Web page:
October is a great time of year to be a cyclist in the inland northwest. Although the days get shorter, most daytime temperatures are perfect for tooling around or hard riding. Cyclocross season kicks into full gear in October. The leaves turning in the mountains make for great weekend exploration. The mountain bike trails—parched and sandy from the summer heat—begin to take on a bit of moisture, and are transformed into ideal riding tracks. And the cooler mornings and nights remind us about the magic of layering in preparation for the winter riding ahead. We are fortunate here to have four distinct seasons, but autumn may be the best for riding.

For the racing crowd, October marks the official beginning of the Inland Northwest Cyclocross Series. If you are a cyclist that enjoys pushing hard and having fun on non-technical off-pavement riding, then you are really doing a disservice to yourself not to give at least one cyclocross race a go. Emde Sports puts on a race series that is ideal for new racers, with mountain bike, youth and beginner categories.

But you don’t have to race to enjoy cyclocross. In fact, it’s almost as fun to watch cyclocross as it is to race it. Cyclocross courses are laid out in parks and natural areas where spectators can walk the course as racers compete. Pack a lunch and a hot thermos and enjoy the races, which are every weekend in October and November. Go to emdesports.com for race schedules.

Another great bikey way to spend autumn weekends in this area is to explore the National Forests that surround us: the Coeur d’ Alene, the Colville, the Okanogan and the Kaniksu. All of these forests have miles and miles of nearly car-free roads. You can drive in and explore for a day, or you can set up a base camp and explore for the weekend. Choose a route with some elevation gain and you’ll be rewarded with beautiful fall colors of deciduous and Western Larch trees as well as grand views across pristine forests. For long rides, be sure you are prepared: bring clothing for extreme weather changes, bring a water purification solution, and pack plenty of calories to get you through the ride. You can read more about exploring our local National Forests by bike in this magazine’s July 2010 issue (available online at outtheremonthly.ziplinestaging.com).

Thanks to early fall precipitation, October may be the best trail-riding month in the Spokane area. By the end of summer, many of the local trails are dry, sandy and difficult to get a good grip on. With a touch of moisture and some cool nights, these same trails become perfect for mountain biking and cyclocross racing. For tires: run a moderate-to-low tread, with a rounded profile, and you can scorch the local trails like no other time of year.

As the days get progressively shorter and colder, October provides a nice transition into the colder cycling months. For commuters, this means you’re likely riding to or from work in low-light conditions. The October transition gives us time to get our winter lighting and visibility plan dialed in. As in year’s past, advances in LED technology have introduced a whole new level of performance for low-energy, high-output lighting. This means more bang for the buck on new equipment. But for the frugal, this can also mean better deals on last year’s “outdated” technology.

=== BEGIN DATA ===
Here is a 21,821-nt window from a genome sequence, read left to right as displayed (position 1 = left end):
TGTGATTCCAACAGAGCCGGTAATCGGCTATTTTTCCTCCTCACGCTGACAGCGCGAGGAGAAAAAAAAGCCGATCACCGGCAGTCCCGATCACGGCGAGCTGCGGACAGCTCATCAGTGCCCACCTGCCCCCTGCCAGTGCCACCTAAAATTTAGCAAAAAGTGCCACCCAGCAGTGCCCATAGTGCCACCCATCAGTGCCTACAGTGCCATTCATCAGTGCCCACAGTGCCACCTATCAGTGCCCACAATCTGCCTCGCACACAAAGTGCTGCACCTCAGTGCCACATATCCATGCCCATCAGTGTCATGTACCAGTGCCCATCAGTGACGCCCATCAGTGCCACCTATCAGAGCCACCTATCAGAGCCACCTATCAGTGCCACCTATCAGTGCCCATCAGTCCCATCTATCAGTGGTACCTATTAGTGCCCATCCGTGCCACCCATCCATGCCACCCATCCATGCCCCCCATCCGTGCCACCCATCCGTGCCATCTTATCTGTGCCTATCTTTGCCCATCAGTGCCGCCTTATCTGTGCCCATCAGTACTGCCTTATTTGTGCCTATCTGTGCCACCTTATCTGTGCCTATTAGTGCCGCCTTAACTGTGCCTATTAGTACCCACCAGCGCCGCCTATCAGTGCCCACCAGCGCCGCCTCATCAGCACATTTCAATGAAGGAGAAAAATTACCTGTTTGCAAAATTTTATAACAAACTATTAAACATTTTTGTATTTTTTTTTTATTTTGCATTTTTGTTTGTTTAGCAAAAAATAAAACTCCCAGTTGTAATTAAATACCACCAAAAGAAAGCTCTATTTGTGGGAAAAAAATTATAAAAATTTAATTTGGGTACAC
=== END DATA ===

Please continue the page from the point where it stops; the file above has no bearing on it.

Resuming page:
Temperatures in the early morning will begin to reach the freezing point, while the commute home could actually be warmish. As with lighting, we have the opportunity to get reacquainted with cold-weather clothing and how to layer for our commute. Make sure you always commute with a beanie, a light shell and some light gloves tucked away in your bag during October. The general rule that many light layers are preferable to fewer heavy layers is a good practice to follow.

There are also a couple safety-related items in the October timeframe to consider on your commute. First, watch out for the leaves. When leaves are wet, especially when they’re layered and slimy, they are super slick. Never attempt to corner through wet leaves. Another hazard of leaves is the stuff that may be under the pile of dry leaves. The image of riding through a big pile of leaves is Rockwellian in its draw, but consider the branch or rock that may be hiding under there. Don’t do it!

The second safety item to consider is that as a commuter, you’re not as secure in numbers as you have been in the warm months when bikes are everywhere. Many cycling commuters switch to other modes of transportation when the days get shorter and the weather gets colder. Anecdotally, it seems that fewer bikes on the road are likely to dull the bike-alertness of motorists. It’s the “out of sight, out of mind” phenomenon. The best defense here, as always, is to be visible and predictable.

John Speare grew up and lives in Spokane. He rides his bike everywhere. Check out his blog at http://cyclingspokane.blogspot.com.